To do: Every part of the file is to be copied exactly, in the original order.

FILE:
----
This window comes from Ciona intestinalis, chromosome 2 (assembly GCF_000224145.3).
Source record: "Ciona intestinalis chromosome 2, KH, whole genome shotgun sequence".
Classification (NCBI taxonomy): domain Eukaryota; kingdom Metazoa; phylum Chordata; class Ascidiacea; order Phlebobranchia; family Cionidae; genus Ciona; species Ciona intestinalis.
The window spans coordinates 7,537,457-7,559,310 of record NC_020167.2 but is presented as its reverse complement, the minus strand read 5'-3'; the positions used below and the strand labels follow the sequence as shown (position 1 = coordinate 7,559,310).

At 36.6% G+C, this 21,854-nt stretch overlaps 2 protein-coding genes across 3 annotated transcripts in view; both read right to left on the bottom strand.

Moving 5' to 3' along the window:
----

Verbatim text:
This window comes from Ciona intestinalis, chromosome 2 (assembly GCF_000224145.3).
Source record: "Ciona intestinalis chromosome 2, KH, whole genome shotgun sequence".
Classification (NCBI taxonomy): domain Eukaryota; kingdom Metazoa; phylum Chordata; class Ascidiacea; order Phlebobranchia; family Cionidae; genus Ciona; species Ciona intestinalis.
The window spans coordinates 7,537,457-7,559,310 of record NC_020167.2 but is presented as its reverse complement, the minus strand read 5'-3'; the positions used below and the strand labels follow the sequence as shown (position 1 = coordinate 7,559,310).

At 36.6% G+C, this 21,854-nt stretch overlaps 2 protein-coding genes across 3 annotated transcripts in view; both read right to left on the bottom strand.

Moving 5' to 3' along the window: